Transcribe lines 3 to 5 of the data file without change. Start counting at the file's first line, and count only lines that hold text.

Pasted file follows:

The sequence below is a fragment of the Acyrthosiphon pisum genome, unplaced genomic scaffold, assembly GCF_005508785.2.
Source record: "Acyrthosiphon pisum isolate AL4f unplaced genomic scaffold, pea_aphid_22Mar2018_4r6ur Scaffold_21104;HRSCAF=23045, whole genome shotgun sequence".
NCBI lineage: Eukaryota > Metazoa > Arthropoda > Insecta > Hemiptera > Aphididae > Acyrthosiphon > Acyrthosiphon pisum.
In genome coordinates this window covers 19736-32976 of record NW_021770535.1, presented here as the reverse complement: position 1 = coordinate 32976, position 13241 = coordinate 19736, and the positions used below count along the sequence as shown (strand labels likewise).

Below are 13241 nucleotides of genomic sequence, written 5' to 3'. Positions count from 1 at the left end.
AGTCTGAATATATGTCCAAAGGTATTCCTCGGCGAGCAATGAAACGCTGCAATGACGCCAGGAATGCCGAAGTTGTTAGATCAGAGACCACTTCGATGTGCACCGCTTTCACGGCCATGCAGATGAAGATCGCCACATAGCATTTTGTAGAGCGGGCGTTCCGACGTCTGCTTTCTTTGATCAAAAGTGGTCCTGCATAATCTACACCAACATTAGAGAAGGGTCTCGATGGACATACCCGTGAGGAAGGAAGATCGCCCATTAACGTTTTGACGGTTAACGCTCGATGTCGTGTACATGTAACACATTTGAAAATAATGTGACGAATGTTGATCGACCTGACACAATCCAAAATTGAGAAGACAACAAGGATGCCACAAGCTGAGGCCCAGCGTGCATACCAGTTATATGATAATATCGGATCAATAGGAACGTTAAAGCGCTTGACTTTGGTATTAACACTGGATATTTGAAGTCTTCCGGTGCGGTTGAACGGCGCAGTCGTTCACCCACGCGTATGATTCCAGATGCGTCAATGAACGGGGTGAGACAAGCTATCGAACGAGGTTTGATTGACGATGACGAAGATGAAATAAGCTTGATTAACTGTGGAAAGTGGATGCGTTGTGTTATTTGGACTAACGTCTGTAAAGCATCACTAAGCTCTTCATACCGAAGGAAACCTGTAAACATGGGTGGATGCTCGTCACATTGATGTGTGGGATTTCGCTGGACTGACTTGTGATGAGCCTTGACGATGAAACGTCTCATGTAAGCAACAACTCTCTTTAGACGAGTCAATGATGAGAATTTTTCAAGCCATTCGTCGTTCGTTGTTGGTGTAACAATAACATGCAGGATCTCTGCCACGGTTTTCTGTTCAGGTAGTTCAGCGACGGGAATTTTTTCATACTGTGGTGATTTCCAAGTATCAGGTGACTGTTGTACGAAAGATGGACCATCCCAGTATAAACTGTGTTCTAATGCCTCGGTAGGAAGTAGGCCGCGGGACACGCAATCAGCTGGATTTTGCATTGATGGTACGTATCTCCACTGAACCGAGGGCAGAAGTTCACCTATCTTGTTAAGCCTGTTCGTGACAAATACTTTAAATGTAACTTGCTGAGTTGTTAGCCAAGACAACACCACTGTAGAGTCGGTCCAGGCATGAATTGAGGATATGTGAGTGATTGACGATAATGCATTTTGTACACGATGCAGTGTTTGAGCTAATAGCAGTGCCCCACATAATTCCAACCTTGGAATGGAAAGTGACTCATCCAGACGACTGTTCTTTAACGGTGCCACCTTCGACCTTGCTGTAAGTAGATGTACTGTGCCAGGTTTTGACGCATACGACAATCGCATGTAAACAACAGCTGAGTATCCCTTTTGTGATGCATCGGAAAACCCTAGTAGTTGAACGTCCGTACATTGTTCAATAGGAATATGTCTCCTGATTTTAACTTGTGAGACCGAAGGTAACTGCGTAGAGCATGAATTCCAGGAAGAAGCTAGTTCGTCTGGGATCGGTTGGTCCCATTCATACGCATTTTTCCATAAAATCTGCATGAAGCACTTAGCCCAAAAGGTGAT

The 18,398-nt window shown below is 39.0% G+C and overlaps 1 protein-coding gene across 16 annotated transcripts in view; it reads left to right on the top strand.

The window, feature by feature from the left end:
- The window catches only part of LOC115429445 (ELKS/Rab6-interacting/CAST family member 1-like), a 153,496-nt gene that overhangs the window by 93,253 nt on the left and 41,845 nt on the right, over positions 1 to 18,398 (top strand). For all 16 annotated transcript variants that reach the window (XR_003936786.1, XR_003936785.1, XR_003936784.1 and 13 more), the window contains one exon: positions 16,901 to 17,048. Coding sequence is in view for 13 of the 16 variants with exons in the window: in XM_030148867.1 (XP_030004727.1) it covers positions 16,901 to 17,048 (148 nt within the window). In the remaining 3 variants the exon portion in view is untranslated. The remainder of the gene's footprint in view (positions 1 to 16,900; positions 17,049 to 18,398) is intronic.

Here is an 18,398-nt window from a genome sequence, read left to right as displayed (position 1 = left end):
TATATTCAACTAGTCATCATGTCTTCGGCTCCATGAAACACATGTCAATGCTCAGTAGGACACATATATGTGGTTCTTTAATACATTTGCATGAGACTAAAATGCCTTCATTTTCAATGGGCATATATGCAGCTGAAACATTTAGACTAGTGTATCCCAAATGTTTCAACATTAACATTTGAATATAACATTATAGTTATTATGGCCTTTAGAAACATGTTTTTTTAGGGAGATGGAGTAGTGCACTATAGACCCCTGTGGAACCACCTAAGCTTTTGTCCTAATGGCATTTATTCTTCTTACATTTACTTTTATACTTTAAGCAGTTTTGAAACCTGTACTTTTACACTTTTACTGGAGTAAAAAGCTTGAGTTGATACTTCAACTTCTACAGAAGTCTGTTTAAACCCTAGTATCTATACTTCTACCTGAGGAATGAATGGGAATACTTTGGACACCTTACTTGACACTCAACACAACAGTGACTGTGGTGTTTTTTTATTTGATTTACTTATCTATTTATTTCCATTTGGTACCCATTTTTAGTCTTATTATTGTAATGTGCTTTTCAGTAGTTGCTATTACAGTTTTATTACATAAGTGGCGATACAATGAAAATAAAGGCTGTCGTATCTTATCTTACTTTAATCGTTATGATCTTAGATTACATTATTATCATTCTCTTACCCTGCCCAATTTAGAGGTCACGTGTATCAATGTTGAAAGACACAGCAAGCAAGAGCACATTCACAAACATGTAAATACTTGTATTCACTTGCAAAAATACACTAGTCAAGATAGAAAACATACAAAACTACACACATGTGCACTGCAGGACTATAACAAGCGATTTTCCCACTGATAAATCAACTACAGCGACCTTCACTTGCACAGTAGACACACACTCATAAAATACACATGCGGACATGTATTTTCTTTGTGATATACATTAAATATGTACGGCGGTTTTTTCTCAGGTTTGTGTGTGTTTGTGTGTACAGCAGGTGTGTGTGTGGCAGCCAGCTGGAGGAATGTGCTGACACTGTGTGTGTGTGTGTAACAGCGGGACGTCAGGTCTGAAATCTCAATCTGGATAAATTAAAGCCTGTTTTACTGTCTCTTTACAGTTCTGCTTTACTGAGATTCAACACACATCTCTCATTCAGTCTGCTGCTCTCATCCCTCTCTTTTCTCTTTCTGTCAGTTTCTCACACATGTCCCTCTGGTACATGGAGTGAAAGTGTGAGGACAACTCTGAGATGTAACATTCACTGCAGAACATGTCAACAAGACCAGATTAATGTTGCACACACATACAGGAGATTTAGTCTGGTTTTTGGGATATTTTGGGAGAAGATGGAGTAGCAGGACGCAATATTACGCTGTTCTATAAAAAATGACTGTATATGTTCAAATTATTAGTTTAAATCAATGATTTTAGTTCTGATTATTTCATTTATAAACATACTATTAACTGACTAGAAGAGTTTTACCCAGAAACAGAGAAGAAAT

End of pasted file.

NCBI lineage: Eukaryota > Metazoa > Arthropoda > Insecta > Hemiptera > Aphididae > Acyrthosiphon > Acyrthosiphon pisum.
In genome coordinates this window covers 19736-32976 of record NW_021770535.1, presented here as the reverse complement: position 1 = coordinate 32976, position 13241 = coordinate 19736, and the positions used below count along the sequence as shown (strand labels likewise).

Below are 13241 nucleotides of genomic sequence, written 5' to 3'. Positions count from 1 at the left end.